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Teledermatology Can Increase Access for Patients With High-Risk Melanoma: Erik Jaklitsch

Video

Dermatology lends itself well to telemedicine, particularly as a screening tool to reduce wait times and increase access to care for patients with high-risk melanoma, said Erik Jaklitsch, second-year medical student at the University of Pittsburgh.

This content was produced independently by The American Journal of Managed Care® and is not endorsed by the American Academy of Dermatology.

Dermatology lends itself well to telemedicine, particularly as a screening tool to reduce wait times and increase access to care for patients with high-risk melanoma, said Erik Jaklitsch, second-year medical student at the University of Pittsburgh.

Jaklitsch presented research on diagnosing melanomas through teledermatology at the annual meeting of the American Academy of Dermatology.1

Use of teledermatology increased at the start of the pandemic and has continued to be used because of the promise of the technology to identify malignancies. Jaklitsch’s poster analyzed 618 patients diagnosed with melanoma between March 1, 2020, and March 20, 2022, comparing those who initially presented via in-person appointment with those initially presenting through a teledermatology visit.

Transcript

Is telehealth particularly useful in dermatology, and why?

It is a field that lends itself particularly well to telemedicine. I think that teledermatology has its highest utility as a screening tool. Or at least, what we can say from this study, the results here specifically, are that it may have really great utility for helping to screen out the highest risk thick lesions for melanoma to be seen quickly, because there's a lot of conditions that people go to the dermatologist for. Some of them are malignant, and some of them are not malignant and not life-threatening and still painful and frustrating to deal with. And some of them are cosmetic. There's a wide spectrum of what people go to the dermatologist for.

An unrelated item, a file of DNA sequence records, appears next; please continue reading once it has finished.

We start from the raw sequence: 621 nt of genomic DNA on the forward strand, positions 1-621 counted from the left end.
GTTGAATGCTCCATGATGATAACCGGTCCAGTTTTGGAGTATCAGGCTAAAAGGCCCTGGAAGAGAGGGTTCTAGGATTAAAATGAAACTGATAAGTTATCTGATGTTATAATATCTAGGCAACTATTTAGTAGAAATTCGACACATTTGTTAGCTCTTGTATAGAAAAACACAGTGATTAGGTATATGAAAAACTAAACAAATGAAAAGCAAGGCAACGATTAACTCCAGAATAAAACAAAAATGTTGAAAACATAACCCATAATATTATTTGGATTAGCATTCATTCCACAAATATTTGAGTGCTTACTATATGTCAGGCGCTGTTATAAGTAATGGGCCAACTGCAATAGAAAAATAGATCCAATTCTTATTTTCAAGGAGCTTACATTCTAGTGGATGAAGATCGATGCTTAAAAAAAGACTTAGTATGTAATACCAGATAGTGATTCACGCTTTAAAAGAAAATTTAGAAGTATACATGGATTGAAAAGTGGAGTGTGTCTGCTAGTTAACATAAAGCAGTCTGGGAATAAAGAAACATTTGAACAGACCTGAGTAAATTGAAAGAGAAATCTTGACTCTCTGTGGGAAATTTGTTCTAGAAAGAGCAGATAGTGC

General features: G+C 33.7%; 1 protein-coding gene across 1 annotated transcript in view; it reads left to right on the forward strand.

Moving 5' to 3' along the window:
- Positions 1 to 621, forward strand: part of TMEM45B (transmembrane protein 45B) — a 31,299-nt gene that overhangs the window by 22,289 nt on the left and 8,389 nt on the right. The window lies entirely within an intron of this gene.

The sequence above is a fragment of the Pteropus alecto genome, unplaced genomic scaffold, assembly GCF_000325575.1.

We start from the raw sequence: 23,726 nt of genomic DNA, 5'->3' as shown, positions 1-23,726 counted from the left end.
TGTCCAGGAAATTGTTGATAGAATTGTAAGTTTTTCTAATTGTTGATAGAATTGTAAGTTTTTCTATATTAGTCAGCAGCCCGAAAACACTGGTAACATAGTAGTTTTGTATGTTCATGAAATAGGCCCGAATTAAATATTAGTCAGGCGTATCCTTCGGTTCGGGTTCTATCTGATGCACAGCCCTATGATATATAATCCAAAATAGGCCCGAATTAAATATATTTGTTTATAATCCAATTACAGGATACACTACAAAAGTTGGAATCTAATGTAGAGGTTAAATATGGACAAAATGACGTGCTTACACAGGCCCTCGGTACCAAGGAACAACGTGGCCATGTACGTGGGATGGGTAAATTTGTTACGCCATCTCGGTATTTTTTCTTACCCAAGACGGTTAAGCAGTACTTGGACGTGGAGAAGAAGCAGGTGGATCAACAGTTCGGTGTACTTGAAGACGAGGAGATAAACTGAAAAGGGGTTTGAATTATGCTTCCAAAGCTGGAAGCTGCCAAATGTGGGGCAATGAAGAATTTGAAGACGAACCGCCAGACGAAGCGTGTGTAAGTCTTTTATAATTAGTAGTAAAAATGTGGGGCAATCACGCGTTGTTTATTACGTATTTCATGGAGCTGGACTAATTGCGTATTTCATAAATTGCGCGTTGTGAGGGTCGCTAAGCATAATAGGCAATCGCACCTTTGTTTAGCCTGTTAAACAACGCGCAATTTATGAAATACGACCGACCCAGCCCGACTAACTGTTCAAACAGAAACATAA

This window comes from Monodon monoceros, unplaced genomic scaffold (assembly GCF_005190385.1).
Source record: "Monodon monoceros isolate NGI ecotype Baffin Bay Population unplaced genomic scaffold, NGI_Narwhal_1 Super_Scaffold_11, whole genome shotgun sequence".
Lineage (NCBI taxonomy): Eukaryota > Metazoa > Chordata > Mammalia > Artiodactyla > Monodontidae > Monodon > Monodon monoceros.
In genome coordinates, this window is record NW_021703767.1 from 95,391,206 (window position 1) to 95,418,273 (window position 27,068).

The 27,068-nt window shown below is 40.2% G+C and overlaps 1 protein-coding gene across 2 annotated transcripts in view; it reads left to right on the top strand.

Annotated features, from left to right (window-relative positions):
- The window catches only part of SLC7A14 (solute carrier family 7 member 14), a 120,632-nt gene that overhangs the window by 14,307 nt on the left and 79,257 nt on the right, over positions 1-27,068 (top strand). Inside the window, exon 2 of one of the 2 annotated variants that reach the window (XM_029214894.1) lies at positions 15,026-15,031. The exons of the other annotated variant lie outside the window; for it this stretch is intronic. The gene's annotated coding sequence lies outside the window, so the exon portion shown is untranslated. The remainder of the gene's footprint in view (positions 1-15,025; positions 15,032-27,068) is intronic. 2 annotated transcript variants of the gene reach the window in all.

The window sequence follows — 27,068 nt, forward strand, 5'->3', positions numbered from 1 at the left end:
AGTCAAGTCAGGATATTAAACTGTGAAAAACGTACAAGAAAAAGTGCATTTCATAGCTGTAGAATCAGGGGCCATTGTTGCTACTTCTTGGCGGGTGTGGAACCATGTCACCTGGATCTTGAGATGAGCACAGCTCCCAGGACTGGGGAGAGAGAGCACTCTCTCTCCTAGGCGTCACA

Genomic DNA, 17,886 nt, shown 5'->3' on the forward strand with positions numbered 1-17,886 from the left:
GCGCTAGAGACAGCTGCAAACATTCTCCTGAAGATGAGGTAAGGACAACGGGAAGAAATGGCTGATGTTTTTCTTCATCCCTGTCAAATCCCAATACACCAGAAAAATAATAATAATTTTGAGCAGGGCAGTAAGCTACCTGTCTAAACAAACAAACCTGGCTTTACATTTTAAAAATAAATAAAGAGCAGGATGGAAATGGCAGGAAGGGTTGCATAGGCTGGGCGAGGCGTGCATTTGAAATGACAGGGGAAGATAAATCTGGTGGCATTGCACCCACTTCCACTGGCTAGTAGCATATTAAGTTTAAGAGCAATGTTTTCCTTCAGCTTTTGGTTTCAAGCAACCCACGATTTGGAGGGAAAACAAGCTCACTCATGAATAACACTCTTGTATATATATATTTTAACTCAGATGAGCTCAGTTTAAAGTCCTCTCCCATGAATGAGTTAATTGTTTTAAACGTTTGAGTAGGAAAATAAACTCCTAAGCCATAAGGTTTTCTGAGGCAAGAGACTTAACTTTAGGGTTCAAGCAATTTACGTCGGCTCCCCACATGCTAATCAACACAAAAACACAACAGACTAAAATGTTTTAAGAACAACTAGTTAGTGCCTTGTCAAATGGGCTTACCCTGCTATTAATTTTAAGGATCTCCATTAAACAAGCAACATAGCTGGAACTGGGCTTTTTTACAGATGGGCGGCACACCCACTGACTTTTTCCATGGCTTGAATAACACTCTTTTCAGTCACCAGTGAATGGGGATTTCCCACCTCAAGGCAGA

But teledermatology might be an option to help reduce wait time and increase access so that things that are the highest mortality and the highest risk lesions, particularly for melanoma, can get caught in an efficient manner, and then hopefully, alleviate some of the strain that we have on the system.

[Teledermatology is] not replacing in-person dermatology, because we actually use it as a preface to that, but rather it is helping to make it more efficient, at least, right now, that is what the evidence seems to support.

Reference

1. Jaklitsch E, Shah V, Agarwal A, et al. A comparison of melanomas diagnosed through teledermatology vs. in-person visits. Presented at: American Academy of Dermatology Annual Meeting; March 17-21, 2023; New Orleans, LA. Poster 44399.

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